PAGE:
Many conferences have moved to conference-only schedules, eliminating important out-of-conference games, and more importantly losing games against smaller schools that use those games to make a lot of money. They are often referred to as “buy games” because the larger schools schedule these teams for an easy win and the smaller schools get a big chunk of money for the trouble. Those games aren’t happening this year, and that loss of revenue hurts the smaller schools.
The NJCAA doesn’t have that problem necessarily, but their resources are significantly less than even the smallest NCAA schools.
“When you start seeing the CAA and the Atlantic 10 and the MEAC and CIAA, when all of those have come out and said that fall sports are canceled or looking at contingency plans for the spring, and their resources are significantly more than the resources that our two year colleges have,” Parker said. “From a health and safety prospective, we know that was a challenge providing that much flexibility, but now seeing those dominoes start to fall it is certainly going to be an interesting next two-four weeks,” Parker added.
The behind the scenes of the decision to move fall sports to the spring was filled with long days and meetings with everyone from the top to the bottom to try to find the best way to move forward that would benefit everyone.
“The one constant was change, and we were literally working on this day in and day out, pushing 20 hours a day and when we started getting all the different news it became clearer and clearer that we needed to do what was best for the majority of the association as possible and that was to the push all seasons, except for those couple, to the spring,” Parker said.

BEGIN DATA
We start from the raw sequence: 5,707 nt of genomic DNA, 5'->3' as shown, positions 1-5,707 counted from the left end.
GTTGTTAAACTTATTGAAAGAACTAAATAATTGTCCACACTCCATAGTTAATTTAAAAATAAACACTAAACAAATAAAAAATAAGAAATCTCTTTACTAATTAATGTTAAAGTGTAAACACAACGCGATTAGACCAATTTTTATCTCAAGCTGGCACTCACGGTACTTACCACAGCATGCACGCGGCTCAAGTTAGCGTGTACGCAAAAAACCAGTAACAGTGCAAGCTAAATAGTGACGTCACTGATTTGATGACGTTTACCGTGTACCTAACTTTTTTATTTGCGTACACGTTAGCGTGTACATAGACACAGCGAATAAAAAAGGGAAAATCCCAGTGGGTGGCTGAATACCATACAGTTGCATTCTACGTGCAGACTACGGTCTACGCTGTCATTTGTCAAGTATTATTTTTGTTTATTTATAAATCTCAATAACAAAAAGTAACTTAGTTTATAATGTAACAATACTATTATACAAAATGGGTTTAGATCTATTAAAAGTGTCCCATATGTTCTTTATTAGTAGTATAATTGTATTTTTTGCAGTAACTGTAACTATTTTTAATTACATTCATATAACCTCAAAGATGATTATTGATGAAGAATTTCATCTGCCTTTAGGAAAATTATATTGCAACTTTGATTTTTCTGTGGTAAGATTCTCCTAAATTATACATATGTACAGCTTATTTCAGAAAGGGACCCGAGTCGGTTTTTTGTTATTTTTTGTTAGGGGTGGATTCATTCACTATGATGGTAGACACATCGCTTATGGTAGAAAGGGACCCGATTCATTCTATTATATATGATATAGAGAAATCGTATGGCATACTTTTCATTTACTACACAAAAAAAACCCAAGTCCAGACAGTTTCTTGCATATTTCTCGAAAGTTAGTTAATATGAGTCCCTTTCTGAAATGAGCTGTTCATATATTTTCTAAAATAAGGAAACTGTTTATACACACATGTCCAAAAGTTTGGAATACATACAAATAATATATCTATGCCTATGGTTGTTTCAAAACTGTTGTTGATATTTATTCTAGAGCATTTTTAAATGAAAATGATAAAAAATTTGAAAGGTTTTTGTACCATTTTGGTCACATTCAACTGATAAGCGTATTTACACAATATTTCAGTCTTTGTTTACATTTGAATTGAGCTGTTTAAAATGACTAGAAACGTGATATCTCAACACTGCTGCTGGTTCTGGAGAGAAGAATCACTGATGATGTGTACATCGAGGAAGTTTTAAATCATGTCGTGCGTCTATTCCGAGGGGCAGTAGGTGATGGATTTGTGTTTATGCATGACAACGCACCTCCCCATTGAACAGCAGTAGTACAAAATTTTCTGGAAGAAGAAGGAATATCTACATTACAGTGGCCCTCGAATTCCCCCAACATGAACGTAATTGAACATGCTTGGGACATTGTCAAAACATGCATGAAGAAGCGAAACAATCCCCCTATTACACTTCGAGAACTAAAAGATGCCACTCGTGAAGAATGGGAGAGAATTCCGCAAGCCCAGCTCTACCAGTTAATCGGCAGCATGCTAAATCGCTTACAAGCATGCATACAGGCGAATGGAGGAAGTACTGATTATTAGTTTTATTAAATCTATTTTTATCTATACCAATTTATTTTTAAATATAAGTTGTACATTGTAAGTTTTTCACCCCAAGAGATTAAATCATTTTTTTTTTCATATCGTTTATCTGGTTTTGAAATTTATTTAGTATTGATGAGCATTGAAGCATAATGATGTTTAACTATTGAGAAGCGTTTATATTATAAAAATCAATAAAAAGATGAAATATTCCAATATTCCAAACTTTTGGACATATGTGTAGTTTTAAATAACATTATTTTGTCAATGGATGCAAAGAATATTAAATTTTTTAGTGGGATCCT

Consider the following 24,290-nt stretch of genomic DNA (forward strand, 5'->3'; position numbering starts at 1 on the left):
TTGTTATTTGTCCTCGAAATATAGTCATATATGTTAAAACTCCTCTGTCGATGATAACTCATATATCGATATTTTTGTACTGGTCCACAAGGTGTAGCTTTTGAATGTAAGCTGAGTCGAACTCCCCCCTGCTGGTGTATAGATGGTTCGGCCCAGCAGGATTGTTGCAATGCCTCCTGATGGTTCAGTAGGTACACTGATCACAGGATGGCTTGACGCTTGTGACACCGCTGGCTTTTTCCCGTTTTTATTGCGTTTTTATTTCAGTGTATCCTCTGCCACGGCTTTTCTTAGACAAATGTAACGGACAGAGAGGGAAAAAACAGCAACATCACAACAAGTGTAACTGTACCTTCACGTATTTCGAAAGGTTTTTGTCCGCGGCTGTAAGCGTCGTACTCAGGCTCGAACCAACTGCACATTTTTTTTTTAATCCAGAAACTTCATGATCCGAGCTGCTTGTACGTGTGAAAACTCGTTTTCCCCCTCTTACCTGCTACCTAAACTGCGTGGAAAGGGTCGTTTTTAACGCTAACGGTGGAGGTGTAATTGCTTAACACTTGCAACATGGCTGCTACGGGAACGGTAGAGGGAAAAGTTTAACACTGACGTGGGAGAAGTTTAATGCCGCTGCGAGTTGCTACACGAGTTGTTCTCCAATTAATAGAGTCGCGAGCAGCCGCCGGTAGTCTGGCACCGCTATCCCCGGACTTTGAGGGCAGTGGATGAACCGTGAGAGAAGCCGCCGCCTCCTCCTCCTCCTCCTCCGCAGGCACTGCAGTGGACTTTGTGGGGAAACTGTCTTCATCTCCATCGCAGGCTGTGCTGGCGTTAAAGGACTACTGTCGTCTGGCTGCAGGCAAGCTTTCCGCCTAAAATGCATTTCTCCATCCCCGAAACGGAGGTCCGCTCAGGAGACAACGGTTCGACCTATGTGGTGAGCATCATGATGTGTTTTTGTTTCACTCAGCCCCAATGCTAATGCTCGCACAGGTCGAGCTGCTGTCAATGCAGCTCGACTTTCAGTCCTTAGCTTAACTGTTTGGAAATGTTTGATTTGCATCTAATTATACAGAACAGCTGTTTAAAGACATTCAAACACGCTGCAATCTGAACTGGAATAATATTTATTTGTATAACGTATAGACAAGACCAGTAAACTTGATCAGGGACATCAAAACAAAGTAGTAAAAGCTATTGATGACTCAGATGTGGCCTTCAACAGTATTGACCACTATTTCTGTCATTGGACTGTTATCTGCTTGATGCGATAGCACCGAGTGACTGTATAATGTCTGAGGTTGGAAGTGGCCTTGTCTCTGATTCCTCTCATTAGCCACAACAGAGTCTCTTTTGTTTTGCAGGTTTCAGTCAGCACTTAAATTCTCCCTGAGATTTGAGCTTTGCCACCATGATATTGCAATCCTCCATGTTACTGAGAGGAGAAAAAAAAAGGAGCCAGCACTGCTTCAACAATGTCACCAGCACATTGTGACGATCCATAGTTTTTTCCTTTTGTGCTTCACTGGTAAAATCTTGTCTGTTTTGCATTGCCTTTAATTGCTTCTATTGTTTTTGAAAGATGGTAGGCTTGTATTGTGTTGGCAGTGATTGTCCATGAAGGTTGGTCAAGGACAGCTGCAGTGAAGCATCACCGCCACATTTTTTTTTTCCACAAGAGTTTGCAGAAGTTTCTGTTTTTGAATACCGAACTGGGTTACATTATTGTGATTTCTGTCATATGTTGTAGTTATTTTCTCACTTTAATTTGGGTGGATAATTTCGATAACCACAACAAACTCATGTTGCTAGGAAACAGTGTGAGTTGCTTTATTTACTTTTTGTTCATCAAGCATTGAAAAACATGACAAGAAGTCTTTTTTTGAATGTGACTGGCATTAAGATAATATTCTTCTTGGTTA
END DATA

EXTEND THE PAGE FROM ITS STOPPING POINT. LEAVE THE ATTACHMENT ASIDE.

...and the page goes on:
“The presidential advisory council, which is a group of presidents from all over the country, and I met and we talked a lot about it and put together a proposal that encompassed the entire country and presented that to the board which is people all over the country and they said that this is the route and path that we needed to go,” he added.
As the big decision has been made, there are still many other things being worked on within the NJCAA to make sure the plan is pulled off with minimal problems. There will be overlap with the seasons now — more than usual — and for some schools that may cause hardships when it comes to transportation for teams. Parker said they understand not every school participates in all sports, but it at least gives them the flexibility and opportunity to evaluate and get prepared for January.
“There are still logistical and other challenges that are going to be forthcoming, and we are still kind of mapping those out as they go because we want to make sure we are providing the best opportunities for recruitments from the four year schools to our students,” Parker said.
Since the coronavirus pandemic began in March, the unknowns when it comes to athletics has caused so many leagues and associations to prepare contingency plan after contingency plan to try and prepare for the upcoming seasons. The long days and constant reshuffling of plans has caused a lot of stress on everyone involved.
“It has been very stressful, but I have got a lot of good people around me that are providing insight and information and for that I am very thankful,” Parker said.
As he looks toward the next steps that the NJCAA must take to continue to look out for the health and safety of everyone involved with athletics at each of their schools, Parker knows these decisions and plans come at an unparalleled time in history.
“It will be the most unique time in college sports or sports history for the entire country since the World War stopped sports years ago.”